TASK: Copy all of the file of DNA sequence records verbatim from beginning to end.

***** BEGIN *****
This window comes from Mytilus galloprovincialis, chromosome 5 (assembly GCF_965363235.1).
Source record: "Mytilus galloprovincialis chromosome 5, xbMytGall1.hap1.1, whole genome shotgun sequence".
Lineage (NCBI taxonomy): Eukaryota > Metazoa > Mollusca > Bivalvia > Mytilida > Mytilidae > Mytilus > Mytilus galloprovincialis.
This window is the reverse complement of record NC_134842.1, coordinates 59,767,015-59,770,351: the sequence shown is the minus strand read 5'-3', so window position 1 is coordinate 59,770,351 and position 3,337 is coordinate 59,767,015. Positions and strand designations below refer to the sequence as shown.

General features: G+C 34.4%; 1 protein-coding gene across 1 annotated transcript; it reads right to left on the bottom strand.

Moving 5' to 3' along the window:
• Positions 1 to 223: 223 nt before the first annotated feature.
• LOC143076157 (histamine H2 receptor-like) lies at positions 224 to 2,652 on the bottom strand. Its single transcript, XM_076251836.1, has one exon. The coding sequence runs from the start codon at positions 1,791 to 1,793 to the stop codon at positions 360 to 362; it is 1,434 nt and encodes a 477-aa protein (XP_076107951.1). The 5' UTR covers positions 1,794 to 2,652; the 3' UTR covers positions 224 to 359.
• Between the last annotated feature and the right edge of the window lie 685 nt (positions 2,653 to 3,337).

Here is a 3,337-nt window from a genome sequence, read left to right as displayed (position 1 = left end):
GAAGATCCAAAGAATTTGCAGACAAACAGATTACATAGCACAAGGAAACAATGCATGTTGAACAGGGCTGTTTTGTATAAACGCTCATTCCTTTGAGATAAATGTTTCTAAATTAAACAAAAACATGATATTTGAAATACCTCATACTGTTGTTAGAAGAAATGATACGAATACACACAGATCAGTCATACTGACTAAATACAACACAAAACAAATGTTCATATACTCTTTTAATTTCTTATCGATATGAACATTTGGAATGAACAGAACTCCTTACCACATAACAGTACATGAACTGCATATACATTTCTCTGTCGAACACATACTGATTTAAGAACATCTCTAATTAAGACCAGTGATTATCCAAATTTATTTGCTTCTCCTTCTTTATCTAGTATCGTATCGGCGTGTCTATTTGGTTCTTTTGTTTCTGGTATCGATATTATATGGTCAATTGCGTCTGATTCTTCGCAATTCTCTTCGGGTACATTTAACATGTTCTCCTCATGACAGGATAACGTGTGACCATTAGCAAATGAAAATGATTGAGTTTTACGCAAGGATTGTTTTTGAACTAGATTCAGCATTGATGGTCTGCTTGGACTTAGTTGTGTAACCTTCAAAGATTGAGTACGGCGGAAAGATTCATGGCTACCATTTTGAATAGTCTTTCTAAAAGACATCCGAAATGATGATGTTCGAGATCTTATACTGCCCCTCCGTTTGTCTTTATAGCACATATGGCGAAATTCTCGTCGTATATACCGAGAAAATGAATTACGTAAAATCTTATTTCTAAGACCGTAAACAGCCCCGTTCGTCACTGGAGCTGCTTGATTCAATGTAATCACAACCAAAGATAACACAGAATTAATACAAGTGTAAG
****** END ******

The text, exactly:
This window comes from Mytilus galloprovincialis, chromosome 5 (assembly GCF_965363235.1).
Source record: "Mytilus galloprovincialis chromosome 5, xbMytGall1.hap1.1, whole genome shotgun sequence".
Lineage (NCBI taxonomy): Eukaryota > Metazoa > Mollusca > Bivalvia > Mytilida > Mytilidae > Mytilus > Mytilus galloprovincialis.
This window is the reverse complement of record NC_134842.1, coordinates 59,767,015-59,770,351: the sequence shown is the minus strand read 5'-3', so window position 1 is coordinate 59,770,351 and position 3,337 is coordinate 59,767,015. Positions and strand designations below refer to the sequence as shown.

General features: G+C 34.4%; 1 protein-coding gene across 1 annotated transcript; it reads right to left on the bottom strand.

Moving 5' to 3' along the window:
• Positions 1 to 223: 223 nt before the first annotated feature.
• LOC143076157 (histamine H2 receptor-like) lies at positions 224 to 2,652 on the bottom strand. Its single transcript, XM_076251836.1, has one exon. The coding sequence runs from the start codon at positions 1,791 to 1,793 to the stop codon at positions 360 to 362; it is 1,434 nt and encodes a 477-aa protein (XP_076107951.1). The 5' UTR covers positions 1,794 to 2,652; the 3' UTR covers positions 224 to 359.
• Between the last annotated feature and the right edge of the window lie 685 nt (positions 2,653 to 3,337).

Here is a 3,337-nt window from a genome sequence, read left to right as displayed (position 1 = left end):
GAAGATCCAAAGAATTTGCAGACAAACAGATTACATAGCACAAGGAAACAATGCATGTTGAACAGGGCTGTTTTGTATAAACGCTCATTCCTTTGAGATAAATGTTTCTAAATTAAACAAAAACATGATATTTGAAATACCTCATACTGTTGTTAGAAGAAATGATACGAATACACACAGATCAGTCATACTGACTAAATACAACACAAAACAAATGTTCATATACTCTTTTAATTTCTTATCGATATGAACATTTGGAATGAACAGAACTCCTTACCACATAACAGTACATGAACTGCATATACATTTCTCTGTCGAACACATACTGATTTAAGAACATCTCTAATTAAGACCAGTGATTATCCAAATTTATTTGCTTCTCCTTCTTTATCTAGTATCGTATCGGCGTGTCTATTTGGTTCTTTTGTTTCTGGTATCGATATTATATGGTCAATTGCGTCTGATTCTTCGCAATTCTCTTCGGGTACATTTAACATGTTCTCCTCATGACAGGATAACGTGTGACCATTAGCAAATGAAAATGATTGAGTTTTACGCAAGGATTGTTTTTGAACTAGATTCAGCATTGATGGTCTGCTTGGACTTAGTTGTGTAACCTTCAAAGATTGAGTACGGCGGAAAGATTCATGGCTACCATTTTGAATAGTCTTTCTAAAAGACATCCGAAATGATGATGTTCGAGATCTTATACTGCCCCTCCGTTTGTCTTTATAGCACATATGGCGAAATTCTCGTCGTATATACCGAGAAAATGAATTACGTAAAATCTTATTTCTAAGACCGTAAACAGCCCCGTTCGTCACTGGAGCTGCTTGATTCAATGTAATCACAACCAAAGATAACACAGAATTAATACAAGTGTAAG